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Algeria, France Launch Economic Forum

FILE - French Prime Minister Elisabeth Borne and Algerian Prime Minister Aymen Benabderrahmane deliver a joint statement in Algiers on October 9, 2022.

The prime ministers of Algeria and France Monday hailed a "new dynamic" as they launched a joint economic forum during a visit by France's Elisabeth Borne to Algiers.

Borne's two-day trip to the former French colony and major gas exporter comes after President Emmanuel Macron concluded his own three-day visit in August, following months of tensions.

In remarks during the forum's inauguration, Algerian Prime Minister Aimene Benabderrahmane called for "a sustainable dynamic" in trade with France based on "reciprocity and mutual interests."

Borne called for "a new dynamic of economic cooperation."

Before returning to Paris, she also met with President Abdelmajid Tebboune and said bilateral ties will continue with "regular visits and exchanges on the economic, political and technical levels."

Borne and her cohort are the latest in a string of top European officials to visit Algeria, Africa's top natural gas exporter, as officials seek alternatives to Russian energy supplies since the start of the war in Ukraine.

The European Union's energy commissioner, Kadri Simson, is also expected in Algiers on Monday and Tuesday.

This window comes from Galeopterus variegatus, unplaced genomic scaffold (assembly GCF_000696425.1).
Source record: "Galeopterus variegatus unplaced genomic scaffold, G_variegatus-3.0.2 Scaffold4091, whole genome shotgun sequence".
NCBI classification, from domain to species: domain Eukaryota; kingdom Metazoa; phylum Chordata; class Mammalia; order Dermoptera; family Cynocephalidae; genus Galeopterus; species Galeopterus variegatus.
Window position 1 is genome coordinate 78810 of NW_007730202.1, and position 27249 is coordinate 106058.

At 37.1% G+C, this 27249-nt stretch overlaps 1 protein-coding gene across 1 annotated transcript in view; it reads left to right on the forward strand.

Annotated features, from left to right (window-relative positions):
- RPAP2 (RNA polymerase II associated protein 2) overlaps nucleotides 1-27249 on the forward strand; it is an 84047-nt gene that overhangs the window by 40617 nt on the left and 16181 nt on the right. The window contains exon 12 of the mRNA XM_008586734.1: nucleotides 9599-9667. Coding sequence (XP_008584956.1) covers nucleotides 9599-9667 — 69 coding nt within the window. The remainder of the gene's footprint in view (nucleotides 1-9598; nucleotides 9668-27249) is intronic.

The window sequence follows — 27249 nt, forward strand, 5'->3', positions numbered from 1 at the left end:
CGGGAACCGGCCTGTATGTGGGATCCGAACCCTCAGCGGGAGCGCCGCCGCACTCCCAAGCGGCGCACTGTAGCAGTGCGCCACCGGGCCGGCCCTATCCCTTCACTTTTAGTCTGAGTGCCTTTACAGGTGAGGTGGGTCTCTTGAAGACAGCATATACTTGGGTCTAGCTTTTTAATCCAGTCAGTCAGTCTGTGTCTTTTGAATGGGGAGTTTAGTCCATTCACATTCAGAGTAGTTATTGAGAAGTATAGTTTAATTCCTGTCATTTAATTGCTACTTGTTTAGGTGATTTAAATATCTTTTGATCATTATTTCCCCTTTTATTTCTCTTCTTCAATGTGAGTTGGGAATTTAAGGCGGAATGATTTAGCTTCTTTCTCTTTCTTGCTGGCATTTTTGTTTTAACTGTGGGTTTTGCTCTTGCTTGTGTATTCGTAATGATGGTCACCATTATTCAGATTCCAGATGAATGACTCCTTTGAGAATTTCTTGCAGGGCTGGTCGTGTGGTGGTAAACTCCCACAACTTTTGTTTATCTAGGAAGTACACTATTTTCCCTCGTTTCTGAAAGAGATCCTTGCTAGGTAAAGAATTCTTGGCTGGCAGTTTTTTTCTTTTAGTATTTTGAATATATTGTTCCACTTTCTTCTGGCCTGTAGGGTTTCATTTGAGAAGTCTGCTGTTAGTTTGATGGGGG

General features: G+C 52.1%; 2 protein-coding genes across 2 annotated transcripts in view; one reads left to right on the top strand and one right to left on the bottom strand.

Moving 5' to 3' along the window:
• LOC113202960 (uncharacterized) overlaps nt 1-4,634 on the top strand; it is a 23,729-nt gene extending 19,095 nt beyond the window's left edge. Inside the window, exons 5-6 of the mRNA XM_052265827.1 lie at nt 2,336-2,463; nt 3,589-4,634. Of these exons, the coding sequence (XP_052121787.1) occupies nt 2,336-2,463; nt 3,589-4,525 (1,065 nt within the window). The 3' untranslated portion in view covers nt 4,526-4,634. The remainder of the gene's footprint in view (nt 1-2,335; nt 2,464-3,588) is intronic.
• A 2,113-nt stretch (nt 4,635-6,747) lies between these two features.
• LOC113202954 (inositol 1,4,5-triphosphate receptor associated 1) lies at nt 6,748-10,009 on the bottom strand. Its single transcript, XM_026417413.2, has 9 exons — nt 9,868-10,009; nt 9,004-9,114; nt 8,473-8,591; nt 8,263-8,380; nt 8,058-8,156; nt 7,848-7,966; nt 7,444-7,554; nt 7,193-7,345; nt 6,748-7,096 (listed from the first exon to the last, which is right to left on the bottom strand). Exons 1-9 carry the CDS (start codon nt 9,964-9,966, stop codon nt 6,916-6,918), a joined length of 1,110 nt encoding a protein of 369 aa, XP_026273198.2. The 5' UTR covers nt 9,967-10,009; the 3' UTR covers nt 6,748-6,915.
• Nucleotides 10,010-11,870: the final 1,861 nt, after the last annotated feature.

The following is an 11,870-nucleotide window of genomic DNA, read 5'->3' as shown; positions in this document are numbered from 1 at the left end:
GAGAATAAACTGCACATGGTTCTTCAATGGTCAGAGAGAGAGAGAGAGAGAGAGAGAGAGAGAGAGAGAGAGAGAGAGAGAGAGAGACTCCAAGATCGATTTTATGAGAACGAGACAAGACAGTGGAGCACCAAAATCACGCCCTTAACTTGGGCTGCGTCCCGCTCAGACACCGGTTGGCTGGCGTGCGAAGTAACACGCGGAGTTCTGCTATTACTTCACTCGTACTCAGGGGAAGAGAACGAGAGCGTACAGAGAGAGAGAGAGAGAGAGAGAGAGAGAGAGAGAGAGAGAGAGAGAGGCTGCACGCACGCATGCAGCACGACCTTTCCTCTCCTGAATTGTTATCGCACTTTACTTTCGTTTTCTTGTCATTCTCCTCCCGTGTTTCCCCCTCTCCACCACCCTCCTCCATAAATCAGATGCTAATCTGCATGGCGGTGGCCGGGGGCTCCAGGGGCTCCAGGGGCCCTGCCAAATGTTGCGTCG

But ahead of her trip, Borne's office said deliveries of natural gas to France were "not on the table."

Both Borne and Benabderrahmane stressed the need for Algeria to pursue economic diversification.

Benabderrahmane said Algeria must "end its dependence on natural gas and attract foreign investment" in agriculture, pharmaceutical and vaccine production, and renewable energy, which "offer positive prospects for French businesses."

The two-day business forum was organized by the Algerian Chamber of Commerce and Industry and Business France, a government agency promoting international investment, which brought representatives of some 70 French firms to the event.

Ties between the North African country and its former colonial ruler had deteriorated after Macron last year questioned Algeria's existence as a nation before the French occupation, and accused the government of fomenting "hatred towards France."

But the contentious subject of the two countries' history, particularly during the war, was not set to feature prominently on Borne's agenda.

Algiers and Paris maintain bilateral trade at a large scale, with France being the second largest investor in Algeria, according to the International Monetary Fund.